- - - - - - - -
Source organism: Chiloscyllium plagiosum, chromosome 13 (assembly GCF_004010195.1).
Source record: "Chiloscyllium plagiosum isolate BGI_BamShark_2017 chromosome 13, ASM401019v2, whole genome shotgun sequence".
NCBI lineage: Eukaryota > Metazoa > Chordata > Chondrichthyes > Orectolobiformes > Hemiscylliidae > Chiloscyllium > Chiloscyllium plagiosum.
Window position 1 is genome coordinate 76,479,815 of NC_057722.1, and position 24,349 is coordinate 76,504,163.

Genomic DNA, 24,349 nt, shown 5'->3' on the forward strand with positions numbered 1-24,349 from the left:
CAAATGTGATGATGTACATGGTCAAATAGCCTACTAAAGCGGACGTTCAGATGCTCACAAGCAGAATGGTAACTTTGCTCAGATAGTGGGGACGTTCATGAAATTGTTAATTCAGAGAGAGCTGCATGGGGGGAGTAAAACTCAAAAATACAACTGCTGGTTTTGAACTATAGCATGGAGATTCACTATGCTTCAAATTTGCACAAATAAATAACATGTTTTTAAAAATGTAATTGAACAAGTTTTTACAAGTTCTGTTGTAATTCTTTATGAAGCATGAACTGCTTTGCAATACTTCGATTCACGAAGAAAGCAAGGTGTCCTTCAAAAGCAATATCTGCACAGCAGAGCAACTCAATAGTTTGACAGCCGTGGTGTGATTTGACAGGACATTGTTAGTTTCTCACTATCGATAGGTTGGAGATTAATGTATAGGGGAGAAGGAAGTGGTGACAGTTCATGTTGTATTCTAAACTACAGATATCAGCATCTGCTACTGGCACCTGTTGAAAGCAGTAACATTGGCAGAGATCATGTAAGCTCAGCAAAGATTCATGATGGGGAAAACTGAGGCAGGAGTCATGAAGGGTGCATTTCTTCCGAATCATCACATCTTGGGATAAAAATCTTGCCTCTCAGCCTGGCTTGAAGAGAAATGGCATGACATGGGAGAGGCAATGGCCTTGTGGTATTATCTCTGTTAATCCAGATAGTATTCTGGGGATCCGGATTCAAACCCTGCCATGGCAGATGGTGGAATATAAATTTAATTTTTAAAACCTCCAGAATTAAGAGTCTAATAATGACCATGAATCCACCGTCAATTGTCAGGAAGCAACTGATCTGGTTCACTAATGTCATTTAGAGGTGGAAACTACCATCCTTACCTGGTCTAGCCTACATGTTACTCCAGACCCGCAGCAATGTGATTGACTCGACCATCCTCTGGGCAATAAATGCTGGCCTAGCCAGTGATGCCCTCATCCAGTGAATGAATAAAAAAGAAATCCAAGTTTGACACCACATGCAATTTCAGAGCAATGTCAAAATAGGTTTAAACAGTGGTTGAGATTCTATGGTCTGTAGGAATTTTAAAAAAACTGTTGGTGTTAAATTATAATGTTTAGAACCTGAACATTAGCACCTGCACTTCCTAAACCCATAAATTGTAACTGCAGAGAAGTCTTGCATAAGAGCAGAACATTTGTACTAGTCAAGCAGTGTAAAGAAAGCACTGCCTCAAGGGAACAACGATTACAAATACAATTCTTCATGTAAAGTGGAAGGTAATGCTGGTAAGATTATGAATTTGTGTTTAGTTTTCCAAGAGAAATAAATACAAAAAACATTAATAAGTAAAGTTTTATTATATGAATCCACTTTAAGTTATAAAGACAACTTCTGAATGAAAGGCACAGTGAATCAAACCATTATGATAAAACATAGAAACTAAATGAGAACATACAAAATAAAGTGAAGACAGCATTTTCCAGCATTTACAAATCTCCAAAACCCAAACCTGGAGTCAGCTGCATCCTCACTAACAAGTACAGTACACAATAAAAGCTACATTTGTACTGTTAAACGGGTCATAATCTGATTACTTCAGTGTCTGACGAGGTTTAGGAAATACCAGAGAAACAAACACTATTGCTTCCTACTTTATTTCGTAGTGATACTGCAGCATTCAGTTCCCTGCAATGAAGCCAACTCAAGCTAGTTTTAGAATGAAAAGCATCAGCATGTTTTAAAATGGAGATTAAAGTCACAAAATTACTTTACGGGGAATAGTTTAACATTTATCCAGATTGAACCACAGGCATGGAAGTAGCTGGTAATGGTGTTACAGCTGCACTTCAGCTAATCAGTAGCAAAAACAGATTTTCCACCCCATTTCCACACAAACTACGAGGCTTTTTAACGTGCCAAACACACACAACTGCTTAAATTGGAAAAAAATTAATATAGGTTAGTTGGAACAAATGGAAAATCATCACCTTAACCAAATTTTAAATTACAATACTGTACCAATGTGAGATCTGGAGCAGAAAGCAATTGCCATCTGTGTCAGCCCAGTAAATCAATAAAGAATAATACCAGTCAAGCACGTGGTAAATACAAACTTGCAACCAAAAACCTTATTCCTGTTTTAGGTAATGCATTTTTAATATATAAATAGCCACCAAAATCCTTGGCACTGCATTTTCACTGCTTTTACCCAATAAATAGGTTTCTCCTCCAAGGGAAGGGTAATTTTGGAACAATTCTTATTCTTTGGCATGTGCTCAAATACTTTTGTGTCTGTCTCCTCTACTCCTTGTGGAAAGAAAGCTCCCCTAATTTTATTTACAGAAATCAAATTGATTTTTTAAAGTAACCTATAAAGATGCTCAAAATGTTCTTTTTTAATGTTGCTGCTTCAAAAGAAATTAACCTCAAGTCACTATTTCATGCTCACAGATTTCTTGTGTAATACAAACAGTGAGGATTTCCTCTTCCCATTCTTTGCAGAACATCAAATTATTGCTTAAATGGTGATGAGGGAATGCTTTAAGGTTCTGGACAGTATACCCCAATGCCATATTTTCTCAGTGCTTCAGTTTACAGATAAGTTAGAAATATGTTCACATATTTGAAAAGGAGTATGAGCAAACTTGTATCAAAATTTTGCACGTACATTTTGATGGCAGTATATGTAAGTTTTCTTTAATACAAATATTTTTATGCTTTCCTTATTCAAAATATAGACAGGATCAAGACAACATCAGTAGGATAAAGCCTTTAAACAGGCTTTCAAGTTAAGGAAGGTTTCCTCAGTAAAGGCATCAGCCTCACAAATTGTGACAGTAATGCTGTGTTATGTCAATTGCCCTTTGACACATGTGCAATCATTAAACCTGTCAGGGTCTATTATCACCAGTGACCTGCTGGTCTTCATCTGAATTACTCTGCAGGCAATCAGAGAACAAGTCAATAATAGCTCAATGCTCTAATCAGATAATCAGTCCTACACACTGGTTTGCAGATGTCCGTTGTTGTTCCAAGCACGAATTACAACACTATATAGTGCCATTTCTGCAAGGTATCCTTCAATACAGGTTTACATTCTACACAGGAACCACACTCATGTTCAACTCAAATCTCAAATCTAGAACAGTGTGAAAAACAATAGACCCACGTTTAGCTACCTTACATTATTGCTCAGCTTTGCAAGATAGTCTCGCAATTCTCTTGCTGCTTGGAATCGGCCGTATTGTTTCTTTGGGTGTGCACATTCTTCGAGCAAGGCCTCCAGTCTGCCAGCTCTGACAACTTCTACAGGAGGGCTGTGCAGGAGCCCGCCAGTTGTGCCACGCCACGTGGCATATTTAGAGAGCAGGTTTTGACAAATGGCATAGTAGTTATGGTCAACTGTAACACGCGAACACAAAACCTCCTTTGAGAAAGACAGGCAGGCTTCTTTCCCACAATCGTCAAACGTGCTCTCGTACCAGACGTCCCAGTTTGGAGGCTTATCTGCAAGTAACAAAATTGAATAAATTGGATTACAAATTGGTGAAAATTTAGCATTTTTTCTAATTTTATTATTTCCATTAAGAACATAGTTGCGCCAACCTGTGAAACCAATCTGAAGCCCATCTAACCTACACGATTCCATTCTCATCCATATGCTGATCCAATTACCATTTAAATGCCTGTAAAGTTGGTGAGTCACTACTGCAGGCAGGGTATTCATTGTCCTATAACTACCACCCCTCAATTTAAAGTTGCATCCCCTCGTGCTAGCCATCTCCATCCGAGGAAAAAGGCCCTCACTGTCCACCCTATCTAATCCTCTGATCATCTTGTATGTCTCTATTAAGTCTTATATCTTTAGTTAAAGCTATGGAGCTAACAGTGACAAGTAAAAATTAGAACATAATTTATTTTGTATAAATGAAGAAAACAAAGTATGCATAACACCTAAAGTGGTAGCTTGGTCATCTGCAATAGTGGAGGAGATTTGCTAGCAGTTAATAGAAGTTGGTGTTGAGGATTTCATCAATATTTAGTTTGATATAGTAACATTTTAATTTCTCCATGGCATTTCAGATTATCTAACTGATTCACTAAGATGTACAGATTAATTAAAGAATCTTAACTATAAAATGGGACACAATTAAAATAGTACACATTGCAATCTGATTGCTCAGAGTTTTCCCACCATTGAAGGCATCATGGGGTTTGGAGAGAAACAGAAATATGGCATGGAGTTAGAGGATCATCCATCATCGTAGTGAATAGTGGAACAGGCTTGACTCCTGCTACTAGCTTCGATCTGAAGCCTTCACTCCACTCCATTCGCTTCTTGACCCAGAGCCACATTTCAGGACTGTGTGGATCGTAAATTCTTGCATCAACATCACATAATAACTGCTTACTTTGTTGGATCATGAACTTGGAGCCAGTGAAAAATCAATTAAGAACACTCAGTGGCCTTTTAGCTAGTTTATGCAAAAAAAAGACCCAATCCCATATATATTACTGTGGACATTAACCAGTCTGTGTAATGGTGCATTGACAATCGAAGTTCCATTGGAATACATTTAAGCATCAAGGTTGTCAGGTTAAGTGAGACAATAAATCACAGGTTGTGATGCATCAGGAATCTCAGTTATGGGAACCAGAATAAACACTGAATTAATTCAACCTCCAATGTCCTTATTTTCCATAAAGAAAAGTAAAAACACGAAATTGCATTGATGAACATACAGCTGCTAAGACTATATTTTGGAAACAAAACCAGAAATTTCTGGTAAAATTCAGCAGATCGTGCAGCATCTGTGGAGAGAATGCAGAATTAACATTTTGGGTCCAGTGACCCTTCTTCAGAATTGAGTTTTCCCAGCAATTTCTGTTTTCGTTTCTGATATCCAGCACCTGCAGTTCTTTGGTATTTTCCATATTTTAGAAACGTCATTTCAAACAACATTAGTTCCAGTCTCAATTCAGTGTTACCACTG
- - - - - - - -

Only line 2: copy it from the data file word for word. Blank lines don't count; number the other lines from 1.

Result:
Source record: "Chiloscyllium plagiosum isolate BGI_BamShark_2017 chromosome 13, ASM401019v2, whole genome shotgun sequence".